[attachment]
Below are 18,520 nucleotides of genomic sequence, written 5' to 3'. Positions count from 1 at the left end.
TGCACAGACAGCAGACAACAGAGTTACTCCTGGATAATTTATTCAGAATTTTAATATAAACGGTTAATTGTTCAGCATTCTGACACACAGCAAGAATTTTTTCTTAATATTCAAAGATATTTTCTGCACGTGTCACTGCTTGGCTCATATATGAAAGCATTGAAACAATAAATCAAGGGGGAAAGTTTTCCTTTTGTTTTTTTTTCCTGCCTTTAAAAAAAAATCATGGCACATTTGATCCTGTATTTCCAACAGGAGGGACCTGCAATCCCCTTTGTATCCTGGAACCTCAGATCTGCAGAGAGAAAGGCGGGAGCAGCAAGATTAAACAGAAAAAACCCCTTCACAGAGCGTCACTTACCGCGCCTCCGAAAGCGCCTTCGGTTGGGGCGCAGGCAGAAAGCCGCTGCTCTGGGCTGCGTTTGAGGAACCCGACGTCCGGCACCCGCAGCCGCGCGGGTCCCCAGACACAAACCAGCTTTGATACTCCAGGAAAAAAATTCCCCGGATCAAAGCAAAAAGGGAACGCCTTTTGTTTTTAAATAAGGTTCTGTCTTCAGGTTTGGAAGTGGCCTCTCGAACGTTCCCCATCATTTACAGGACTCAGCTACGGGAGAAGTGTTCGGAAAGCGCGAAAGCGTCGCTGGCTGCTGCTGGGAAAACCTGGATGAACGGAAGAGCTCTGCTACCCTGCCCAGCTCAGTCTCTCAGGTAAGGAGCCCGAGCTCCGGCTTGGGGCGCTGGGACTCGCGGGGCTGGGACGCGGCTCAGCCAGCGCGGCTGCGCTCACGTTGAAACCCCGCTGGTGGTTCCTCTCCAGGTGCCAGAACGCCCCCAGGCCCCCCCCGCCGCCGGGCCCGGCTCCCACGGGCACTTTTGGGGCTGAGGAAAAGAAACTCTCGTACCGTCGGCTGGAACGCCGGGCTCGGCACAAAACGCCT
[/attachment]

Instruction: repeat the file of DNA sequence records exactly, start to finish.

Below are 18,520 nucleotides of genomic sequence, written 5' to 3'. Positions count from 1 at the left end.
TGCACAGACAGCAGACAACAGAGTTACTCCTGGATAATTTATTCAGAATTTTAATATAAACGGTTAATTGTTCAGCATTCTGACACACAGCAAGAATTTTTTCTTAATATTCAAAGATATTTTCTGCACGTGTCACTGCTTGGCTCATATATGAAAGCATTGAAACAATAAATCAAGGGGGAAAGTTTTCCTTTTGTTTTTTTTTCCTGCCTTTAAAAAAAAATCATGGCACATTTGATCCTGTATTTCCAACAGGAGGGACCTGCAATCCCCTTTGTATCCTGGAACCTCAGATCTGCAGAGAGAAAGGCGGGAGCAGCAAGATTAAACAGAAAAAACCCCTTCACAGAGCGTCACTTACCGCGCCTCCGAAAGCGCCTTCGGTTGGGGCGCAGGCAGAAAGCCGCTGCTCTGGGCTGCGTTTGAGGAACCCGACGTCCGGCACCCGCAGCCGCGCGGGTCCCCAGACACAAACCAGCTTTGATACTCCAGGAAAAAAATTCCCCGGATCAAAGCAAAAAGGGAACGCCTTTTGTTTTTAAATAAGGTTCTGTCTTCAGGTTTGGAAGTGGCCTCTCGAACGTTCCCCATCATTTACAGGACTCAGCTACGGGAGAAGTGTTCGGAAAGCGCGAAAGCGTCGCTGGCTGCTGCTGGGAAAACCTGGATGAACGGAAGAGCTCTGCTACCCTGCCCAGCTCAGTCTCTCAGGTAAGGAGCCCGAGCTCCGGCTTGGGGCGCTGGGACTCGCGGGGCTGGGACGCGGCTCAGCCAGCGCGGCTGCGCTCACGTTGAAACCCCGCTGGTGGTTCCTCTCCAGGTGCCAGAACGCCCCCAGGCCCCCCCCGCCGCCGGGCCCGGCTCCCACGGGCACTTTTGGGGCTGAGGAAAAGAAACTCTCGTACCGTCGGCTGGAACGCCGGGCTCGGCACAAAACGCCT